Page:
Officials: Credit card skimmers becoming more sophisticated

Credit: DaytonDailyNews

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Roger Reynolds at the skimmer summit

Credit: DaytonDailyNews


  • Never use a debit card when paying for gas at the pump. Thieves steal PIN numbers.
  • Report any unusual activity or anything that looks out of place
  • Monitor monthly bank card and credit card statements for fraudulent charges
  • Use cash to pay for purchases whenever possible
  • If you believe you have been a victim of a skimmer scam, notify local law enforcement as well as your bank and credit card issuer immediately.

Sources: Butler County and Montgomery County Auditor’s Offices

As the summer driving season begins, drivers filling up at the gas pump are vulnerable to a slick, growing form of identity theft.

And they may never see it coming.

A credit card skimmer can be installed in gas pumps in seconds and record a customer’s bank account numbers and PIN when they swipe a debit or credit card at the pump. It’s happening more and more, and experts say skimming is likely to continue to rise.

“People have taken advantage of something we no consider routine — swiping a card at the pump,” Montgomery County Auditor Karl Keith said when he joined Butler County Auditor Roger Reynolds at a summit Wednesday to educate consumers, fuel center employees and law enforcement about the devices.

“Right along the (Interstate) 75 corridor has been hit hard,” Keith said. “It is a high traffic area, out-of-towners come in, fill up, get their receipt and later discover it on their statement.”

An experienced thief can install a skimmer in 30 seconds and data is then used to create fake cards with the customer’s bank account or charge account, according to Trooper Fred Applegate, who is assigned to the Ohio Financial Crimes Task Force.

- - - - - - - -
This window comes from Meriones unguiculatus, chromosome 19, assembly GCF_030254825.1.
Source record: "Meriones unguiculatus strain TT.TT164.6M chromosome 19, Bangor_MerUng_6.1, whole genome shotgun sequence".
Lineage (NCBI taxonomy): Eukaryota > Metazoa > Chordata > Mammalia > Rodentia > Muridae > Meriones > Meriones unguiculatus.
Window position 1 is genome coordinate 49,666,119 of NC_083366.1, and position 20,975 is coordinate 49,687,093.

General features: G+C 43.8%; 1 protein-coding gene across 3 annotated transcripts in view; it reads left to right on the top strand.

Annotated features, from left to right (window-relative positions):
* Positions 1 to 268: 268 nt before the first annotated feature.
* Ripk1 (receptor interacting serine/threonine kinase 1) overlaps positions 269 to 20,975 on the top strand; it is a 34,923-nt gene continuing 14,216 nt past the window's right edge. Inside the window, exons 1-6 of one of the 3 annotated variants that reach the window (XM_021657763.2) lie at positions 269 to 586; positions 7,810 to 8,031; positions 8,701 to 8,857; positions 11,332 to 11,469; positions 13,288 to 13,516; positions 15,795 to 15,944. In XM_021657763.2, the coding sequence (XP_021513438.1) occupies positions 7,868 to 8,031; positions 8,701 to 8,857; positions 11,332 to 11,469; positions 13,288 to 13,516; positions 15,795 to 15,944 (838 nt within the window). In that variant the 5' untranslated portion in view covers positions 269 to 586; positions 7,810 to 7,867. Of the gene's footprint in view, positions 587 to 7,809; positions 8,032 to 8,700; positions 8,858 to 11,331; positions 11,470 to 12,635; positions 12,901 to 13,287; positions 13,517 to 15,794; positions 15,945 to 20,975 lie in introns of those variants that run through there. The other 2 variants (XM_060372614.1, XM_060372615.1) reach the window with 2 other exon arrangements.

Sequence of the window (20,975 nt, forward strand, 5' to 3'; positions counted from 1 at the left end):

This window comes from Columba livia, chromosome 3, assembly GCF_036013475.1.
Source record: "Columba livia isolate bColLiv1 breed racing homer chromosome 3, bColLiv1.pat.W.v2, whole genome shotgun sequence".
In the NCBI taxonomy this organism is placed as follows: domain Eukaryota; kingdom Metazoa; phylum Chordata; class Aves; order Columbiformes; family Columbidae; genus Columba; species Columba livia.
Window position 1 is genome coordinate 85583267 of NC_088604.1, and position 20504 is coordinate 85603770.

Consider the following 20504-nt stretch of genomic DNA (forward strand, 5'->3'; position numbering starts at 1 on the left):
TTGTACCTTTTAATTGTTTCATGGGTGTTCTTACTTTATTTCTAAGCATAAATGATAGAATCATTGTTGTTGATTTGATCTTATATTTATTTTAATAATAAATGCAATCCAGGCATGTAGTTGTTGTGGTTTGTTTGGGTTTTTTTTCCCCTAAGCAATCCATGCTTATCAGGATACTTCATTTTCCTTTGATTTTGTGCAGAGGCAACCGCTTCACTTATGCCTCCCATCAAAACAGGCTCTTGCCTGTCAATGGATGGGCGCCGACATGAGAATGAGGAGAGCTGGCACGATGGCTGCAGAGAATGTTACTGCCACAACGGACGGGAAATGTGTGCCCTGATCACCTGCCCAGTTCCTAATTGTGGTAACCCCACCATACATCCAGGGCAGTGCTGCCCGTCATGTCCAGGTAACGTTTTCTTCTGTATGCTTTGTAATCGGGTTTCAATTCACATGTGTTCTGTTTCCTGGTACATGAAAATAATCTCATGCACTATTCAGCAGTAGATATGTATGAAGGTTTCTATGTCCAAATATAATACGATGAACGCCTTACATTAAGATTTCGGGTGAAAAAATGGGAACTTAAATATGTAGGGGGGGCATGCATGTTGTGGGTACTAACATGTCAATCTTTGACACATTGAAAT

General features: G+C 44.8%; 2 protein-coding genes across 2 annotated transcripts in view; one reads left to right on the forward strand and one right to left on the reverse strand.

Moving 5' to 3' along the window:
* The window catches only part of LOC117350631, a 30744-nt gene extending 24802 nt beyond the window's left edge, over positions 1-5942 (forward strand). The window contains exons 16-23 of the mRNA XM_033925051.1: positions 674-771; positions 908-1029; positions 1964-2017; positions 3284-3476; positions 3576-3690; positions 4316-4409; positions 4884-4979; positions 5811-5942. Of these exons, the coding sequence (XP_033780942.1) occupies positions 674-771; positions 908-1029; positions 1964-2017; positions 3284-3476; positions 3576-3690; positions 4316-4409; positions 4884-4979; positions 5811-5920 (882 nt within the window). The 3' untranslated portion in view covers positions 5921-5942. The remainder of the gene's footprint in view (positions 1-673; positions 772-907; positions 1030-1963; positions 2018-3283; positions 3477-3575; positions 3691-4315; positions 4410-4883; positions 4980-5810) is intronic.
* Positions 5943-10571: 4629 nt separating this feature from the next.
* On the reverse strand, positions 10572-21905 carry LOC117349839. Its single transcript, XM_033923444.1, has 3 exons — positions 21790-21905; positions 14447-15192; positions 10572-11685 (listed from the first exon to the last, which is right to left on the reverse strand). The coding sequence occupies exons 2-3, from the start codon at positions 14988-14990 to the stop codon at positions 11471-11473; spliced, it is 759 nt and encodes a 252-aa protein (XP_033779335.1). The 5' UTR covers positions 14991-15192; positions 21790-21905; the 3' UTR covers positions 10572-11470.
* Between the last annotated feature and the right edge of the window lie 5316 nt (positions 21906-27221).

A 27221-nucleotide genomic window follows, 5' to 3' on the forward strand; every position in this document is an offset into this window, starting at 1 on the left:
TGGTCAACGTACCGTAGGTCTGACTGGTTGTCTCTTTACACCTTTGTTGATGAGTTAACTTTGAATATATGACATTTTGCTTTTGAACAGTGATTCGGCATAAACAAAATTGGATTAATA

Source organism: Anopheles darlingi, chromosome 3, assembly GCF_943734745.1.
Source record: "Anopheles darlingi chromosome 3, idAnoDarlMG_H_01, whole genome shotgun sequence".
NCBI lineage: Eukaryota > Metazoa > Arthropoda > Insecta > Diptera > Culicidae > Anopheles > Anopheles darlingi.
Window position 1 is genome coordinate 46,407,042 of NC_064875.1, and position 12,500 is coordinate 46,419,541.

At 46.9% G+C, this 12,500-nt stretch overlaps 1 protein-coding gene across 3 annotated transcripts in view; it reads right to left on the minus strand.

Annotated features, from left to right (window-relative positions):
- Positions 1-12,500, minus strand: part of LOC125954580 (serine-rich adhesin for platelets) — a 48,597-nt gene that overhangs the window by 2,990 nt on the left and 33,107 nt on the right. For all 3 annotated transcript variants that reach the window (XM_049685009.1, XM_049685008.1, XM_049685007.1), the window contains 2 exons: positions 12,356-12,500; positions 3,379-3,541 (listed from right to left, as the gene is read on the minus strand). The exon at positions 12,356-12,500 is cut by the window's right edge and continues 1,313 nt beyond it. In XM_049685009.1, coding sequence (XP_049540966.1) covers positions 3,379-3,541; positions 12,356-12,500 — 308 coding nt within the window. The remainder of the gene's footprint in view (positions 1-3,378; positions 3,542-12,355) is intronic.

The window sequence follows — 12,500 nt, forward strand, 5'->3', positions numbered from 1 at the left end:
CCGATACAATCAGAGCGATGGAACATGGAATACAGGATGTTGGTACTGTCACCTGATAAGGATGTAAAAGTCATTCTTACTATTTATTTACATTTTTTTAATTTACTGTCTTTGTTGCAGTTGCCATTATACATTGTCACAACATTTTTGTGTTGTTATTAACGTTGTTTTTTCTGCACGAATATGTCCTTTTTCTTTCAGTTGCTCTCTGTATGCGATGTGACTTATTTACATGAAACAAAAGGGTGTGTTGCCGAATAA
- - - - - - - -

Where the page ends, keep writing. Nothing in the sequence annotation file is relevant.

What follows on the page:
“And in almost every case, you’re not going to know,” Reynolds said.

It is estimated that as many as 70 percent of consumers use a credit card at the pump, with 50 percent of those using a debit card.

Debit cards are a big “no no,” according to officials.

“Never use a debit card,” Applegate said. “(Thieves) will get your PIN information.”

While inconvenient, the “best way to protect yourself is to use cash,” Reynolds said, adding that paying in the store with a debit or credit card is also safer.

Skimming technology is becoming more sophisticated, officials said.

The electronic devices, which can be as small as a thumb drive, are difficult to detect. There are also devices that can read the chip of a debit card just by getting close to a wallet or purse, Applegate said. He suggested using a wallet that will guard against the readers.

Fueling stations have until October 2017 to update pumps with EMV technology, which accommodate credit cards with electronic chips.

But “as long a magnetic strip is on the back, you are still vulnerable,” said Applegate, who himself has been a victim of the skimmers.

Many fuel stations are being proactive in combating skimmers by placing tamper-proof strips over the credit card reader panel.

Applegate suggests drivers inspect the panel for anything that doesn’t look “right,” adding he will even shake the reader panel to see if it seems loose.

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